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July 26, 2011 / MMasing

Birthday Traditions around the World.

Hello Everybody,
I was planning to post this post yesterday..
But as you probably already guessed by now.
This didn’t work out due to the stubbornness of my own blog.
It decided to delete my whole post while I was writing…
so I kinda ended up with a blank piece of paper yet again.
Shouldn’t even have started to write then.. well, anyway.
Next shot for this story.. on his way:
Today, or yesterday actually, I wanted to jump into traditionary things again.
With as the subject: Birthdays.
Due to personal circumstances,
(I always wanted to use that line)
I’ve been into the birthday stuff today, what is yesterday now too.
So, birthdays it is.
Birthdays are days were a lot of traditions take his place.
The funny part about this is there are a lot of traditions over the whole world.
Some traditions are quite similar, like the birthday candles carrying wishes up to God,
though some traditions are more specific to certain countries.
So, lets put some countries with traditions in line for you:
In Africa they don’t have real birthdays.
Instead, they have initiation ceremonies.
Initiation ceremonies are some sort of birthdays in
groups of children around the same age.
These children will learn the laws, beliefs dances and other things of their tribes.
In Brazil the birthday person gives the first slice of cake
to their most special friend or relative.


In Canada the birthday child gets his nose greased with butter or margarine.
The greased nose makes the child too slippery for bad luck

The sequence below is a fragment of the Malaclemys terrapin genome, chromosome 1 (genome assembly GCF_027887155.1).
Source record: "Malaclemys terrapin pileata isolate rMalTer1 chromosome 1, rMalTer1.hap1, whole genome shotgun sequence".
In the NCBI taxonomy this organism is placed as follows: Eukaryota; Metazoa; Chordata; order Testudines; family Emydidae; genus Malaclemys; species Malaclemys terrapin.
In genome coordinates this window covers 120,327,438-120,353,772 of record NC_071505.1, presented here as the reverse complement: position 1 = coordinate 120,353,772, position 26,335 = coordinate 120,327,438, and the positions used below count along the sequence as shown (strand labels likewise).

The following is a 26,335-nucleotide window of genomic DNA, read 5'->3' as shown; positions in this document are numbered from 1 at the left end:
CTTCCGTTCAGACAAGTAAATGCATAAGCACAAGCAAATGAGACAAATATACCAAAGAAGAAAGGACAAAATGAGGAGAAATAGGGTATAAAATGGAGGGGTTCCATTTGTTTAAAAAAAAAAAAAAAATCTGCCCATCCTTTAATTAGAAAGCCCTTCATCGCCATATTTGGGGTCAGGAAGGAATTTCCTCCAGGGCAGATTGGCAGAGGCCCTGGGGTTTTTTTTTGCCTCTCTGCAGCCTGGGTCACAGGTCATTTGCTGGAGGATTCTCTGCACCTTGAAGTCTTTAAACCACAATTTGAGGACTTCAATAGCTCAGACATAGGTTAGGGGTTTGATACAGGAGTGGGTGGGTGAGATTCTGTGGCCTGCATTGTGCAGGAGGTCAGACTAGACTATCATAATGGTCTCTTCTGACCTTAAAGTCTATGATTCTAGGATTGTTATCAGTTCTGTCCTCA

to catch them hoping to bring luck that way.
In Denmark a flag is flown outside a  window to designate
that someone who lives in that house is  having a birthday.
Presents are placed around the child’s bed while they are sleeping
so they will see them immediately upon  awakening.
Kinda like Christmas with Santa, isn’t it?
In England the make fortune-telling cakes on birthdays.
They mix symbolic objects into the birthday cake as it’s being prepared.
Each object symbolizes something different, for an example:
If your piece of cake has a coin in it, then you will be rich.
In Germany a member of the birthday person’s family wakes up at sunrise
and lights the candles on the birthday cake.
There are as many candles as the years of age of the birthday person,
plus one for good luck. The candles are left burning all day long.
After dinner that night then everyone sings the birthday song
and the birthday person blows out the candles.
If all of the candles are blown out in one try then the wish
of the birthday person will come true.
In the Netherlands special year birthdays such as: